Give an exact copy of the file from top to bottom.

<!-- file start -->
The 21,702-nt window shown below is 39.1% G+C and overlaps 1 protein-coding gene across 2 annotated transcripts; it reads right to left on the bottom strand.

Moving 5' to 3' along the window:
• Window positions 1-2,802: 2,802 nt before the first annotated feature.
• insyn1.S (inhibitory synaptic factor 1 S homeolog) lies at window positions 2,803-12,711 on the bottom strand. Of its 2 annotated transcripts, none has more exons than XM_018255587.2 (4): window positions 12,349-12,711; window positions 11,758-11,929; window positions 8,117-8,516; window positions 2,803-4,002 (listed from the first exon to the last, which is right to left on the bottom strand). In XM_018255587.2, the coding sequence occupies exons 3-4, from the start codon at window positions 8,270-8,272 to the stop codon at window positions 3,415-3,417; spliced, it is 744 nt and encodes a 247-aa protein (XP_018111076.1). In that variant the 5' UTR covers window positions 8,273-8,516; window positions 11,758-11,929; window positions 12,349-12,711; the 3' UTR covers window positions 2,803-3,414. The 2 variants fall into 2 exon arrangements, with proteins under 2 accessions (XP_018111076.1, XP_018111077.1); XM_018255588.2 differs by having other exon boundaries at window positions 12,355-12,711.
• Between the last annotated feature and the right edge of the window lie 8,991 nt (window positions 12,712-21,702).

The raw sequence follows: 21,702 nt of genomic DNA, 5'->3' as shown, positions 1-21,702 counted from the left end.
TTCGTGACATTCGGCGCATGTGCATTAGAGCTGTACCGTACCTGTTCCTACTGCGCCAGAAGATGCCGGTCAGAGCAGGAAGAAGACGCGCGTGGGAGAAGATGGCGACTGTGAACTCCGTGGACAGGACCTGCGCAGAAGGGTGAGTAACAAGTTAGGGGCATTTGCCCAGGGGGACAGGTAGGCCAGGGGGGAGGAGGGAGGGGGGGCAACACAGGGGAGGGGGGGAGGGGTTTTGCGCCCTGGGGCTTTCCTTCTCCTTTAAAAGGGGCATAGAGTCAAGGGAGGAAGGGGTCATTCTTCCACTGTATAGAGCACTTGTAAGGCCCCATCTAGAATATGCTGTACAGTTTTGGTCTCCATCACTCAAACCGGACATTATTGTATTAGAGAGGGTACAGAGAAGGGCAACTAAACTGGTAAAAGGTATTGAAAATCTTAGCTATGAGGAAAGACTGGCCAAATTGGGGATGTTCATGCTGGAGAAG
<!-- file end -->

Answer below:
The 21,702-nt window shown below is 39.1% G+C and overlaps 1 protein-coding gene across 2 annotated transcripts; it reads right to left on the bottom strand.

Moving 5' to 3' along the window:
• Window positions 1-2,802: 2,802 nt before the first annotated feature.
• insyn1.S (inhibitory synaptic factor 1 S homeolog) lies at window positions 2,803-12,711 on the bottom strand. Of its 2 annotated transcripts, none has more exons than XM_018255587.2 (4): window positions 12,349-12,711; window positions 11,758-11,929; window positions 8,117-8,516; window positions 2,803-4,002 (listed from the first exon to the last, which is right to left on the bottom strand). In XM_018255587.2, the coding sequence occupies exons 3-4, from the start codon at window positions 8,270-8,272 to the stop codon at window positions 3,415-3,417; spliced, it is 744 nt and encodes a 247-aa protein (XP_018111076.1). In that variant the 5' UTR covers window positions 8,273-8,516; window positions 11,758-11,929; window positions 12,349-12,711; the 3' UTR covers window positions 2,803-3,414. The 2 variants fall into 2 exon arrangements, with proteins under 2 accessions (XP_018111076.1, XP_018111077.1); XM_018255588.2 differs by having other exon boundaries at window positions 12,355-12,711.
• Between the last annotated feature and the right edge of the window lie 8,991 nt (window positions 12,712-21,702).

The raw sequence follows: 21,702 nt of genomic DNA, 5'->3' as shown, positions 1-21,702 counted from the left end.
TTCGTGACATTCGGCGCATGTGCATTAGAGCTGTACCGTACCTGTTCCTACTGCGCCAGAAGATGCCGGTCAGAGCAGGAAGAAGACGCGCGTGGGAGAAGATGGCGACTGTGAACTCCGTGGACAGGACCTGCGCAGAAGGGTGAGTAACAAGTTAGGGGCATTTGCCCAGGGGGACAGGTAGGCCAGGGGGGAGGAGGGAGGGGGGGCAACACAGGGGAGGGGGGGAGGGGTTTTGCGCCCTGGGGCTTTCCTTCTCCTTTAAAAGGGGCATAGAGTCAAGGGAGGAAGGGGTCATTCTTCCACTGTATAGAGCACTTGTAAGGCCCCATCTAGAATATGCTGTACAGTTTTGGTCTCCATCACTCAAACCGGACATTATTGTATTAGAGAGGGTACAGAGAAGGGCAACTAAACTGGTAAAAGGTATTGAAAATCTTAGCTATGAGGAAAGACTGGCCAAATTGGGGATGTTCATGCTGGAGAAG